Sunday, 18 February 2018

Old-school D&D

Back in the early days of D&D the game was based around raiding dungeons and killing monsters. The idea of a continuous, unfolding narrative came later. The Dungeon Master was exactly that - master of the dungeons. The adventurers weren't too worried about their motivation - they were seeking XP, magic items and gold. Gaming has moved on from this to longer campaigns, world building and time spent travelling around the land to provide context around the dungeons and this, by and large, is a good thing as it makes for a more rich gaming experience and a feeling of belonging in the fantasy world. However, I look at my own writing and think that there are definitely places where I use ongoing narrative as an excuse to be a bit lazy. Why bother thinking about how long things are going to take? If the session runs out, the excess can be moved to the following week. Small, detailed environments can give way for broad-brush world building with a default expectation for any given environment. It has been a long, long time since I wrote adventures with the discipline of "this must last a single session" and while the above isn't entirely a bad thing I do feel I've let certain skills slide over the years.

Changes in circumstances in the tedious medium of Real Life means that a weekly RPG is increasingly difficult and even playing regularly with a consistent group is proving awkward. My previous game (two years in length, enjoyed by all) eventually came to an end because of these pressures and that group is, sadly, going to fragment. However everyone wants to keep playing so the question is, what can we do instead?

Organisation problems combined with a desire to try writing in a different way bring me to my one-shot project. Write a load of single-session adventures for low level characters. Fill them with detail and texture to keep them interesting, put together interesting challenges for low level characters, enjoy being able to run games without worrying about an overarching plot and having to have all players available. Over time I might stick these games together into a loose plot, but the adventures need to remain able to be run independently.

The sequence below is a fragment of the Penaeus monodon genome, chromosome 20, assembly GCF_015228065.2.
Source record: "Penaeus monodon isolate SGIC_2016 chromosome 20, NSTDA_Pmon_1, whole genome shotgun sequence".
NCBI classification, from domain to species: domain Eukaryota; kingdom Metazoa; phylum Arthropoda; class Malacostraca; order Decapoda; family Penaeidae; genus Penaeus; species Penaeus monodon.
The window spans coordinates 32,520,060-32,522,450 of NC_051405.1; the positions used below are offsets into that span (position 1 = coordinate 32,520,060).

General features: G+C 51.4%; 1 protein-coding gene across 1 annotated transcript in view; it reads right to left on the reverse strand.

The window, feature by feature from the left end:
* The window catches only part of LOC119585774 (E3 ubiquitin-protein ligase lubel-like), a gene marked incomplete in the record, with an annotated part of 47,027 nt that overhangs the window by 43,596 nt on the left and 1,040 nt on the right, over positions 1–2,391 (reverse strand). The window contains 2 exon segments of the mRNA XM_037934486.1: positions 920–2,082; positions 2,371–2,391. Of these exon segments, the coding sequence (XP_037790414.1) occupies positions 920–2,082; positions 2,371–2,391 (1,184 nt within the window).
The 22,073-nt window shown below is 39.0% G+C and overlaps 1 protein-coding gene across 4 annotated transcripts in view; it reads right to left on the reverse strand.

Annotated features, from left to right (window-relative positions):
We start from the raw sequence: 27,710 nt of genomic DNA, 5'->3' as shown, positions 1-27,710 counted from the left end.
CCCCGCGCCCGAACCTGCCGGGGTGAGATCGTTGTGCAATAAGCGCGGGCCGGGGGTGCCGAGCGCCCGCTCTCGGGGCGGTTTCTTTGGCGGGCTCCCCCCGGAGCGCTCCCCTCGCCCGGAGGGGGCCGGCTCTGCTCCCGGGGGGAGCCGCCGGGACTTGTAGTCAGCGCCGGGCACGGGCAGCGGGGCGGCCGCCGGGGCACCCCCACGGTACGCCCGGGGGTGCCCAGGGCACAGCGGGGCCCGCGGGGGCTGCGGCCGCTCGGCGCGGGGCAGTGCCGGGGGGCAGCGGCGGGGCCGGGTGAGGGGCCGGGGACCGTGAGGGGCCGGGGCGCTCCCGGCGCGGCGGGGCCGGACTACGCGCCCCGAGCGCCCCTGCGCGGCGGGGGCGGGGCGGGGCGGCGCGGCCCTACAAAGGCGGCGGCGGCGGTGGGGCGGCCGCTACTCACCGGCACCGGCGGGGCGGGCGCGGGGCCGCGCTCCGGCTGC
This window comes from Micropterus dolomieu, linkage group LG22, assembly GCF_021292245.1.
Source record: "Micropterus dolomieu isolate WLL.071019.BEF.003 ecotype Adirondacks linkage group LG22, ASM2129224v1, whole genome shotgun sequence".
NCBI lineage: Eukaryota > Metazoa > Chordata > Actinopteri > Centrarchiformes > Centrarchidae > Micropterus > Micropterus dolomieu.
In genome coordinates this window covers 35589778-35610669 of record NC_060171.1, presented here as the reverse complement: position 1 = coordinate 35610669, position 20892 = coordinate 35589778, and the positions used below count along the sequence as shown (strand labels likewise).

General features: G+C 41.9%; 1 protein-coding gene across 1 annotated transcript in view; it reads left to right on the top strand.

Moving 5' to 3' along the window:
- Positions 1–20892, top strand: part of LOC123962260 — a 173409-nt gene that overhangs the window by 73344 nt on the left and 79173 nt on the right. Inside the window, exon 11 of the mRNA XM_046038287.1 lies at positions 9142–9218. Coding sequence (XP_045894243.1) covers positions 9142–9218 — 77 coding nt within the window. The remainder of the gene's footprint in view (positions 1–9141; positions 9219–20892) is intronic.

A key part of this is to make the writing of these sessions relatively simple. It takes weeks to write a full campaign world - I'm aiming to be able to turn out a good single-session adventure in an afternoon. For me, that will mean finding some tools to help laying out dungeon maps and design balanced encounters. It will also mean some playtesting before I get anything right. For now, here is what I'm using as my starting guidelines.

Have a strong dungeon theme

I want these adventures to feel like part of a wider, untold story, not a series of violent encounters with no purpose.

4 or 5 proper encounters

This should fill a 4 hour gaming session. They shouldn't all be combat!

Start at or near the dungeon mouth

For these games I'm just going to provide the party motivation. The players can fill in why their characters are part of the mission.

Two pages of notes

This is much more vague, but to avoid over-writing I am aiming to able to pull together everything I need in two pages of my notebook.

Tools of the trade

Tools of the trade

The cards you see are Dungeon Cards, available from Dice Shop. They are great for randomly generating dungeons very quickly. I deal a handful of cards and use them to stimulate ideas for a mini-setting and theme. Then I rearrange the cards until I get something around the right sort of size and turn it into a proper map which I can then fill with encounters.

The coffee is important.

Et voila:

Behold the output

I'm going to write a few of these and see how they play. If I'm feeling brave, I will also write them up and ask other people to try running them.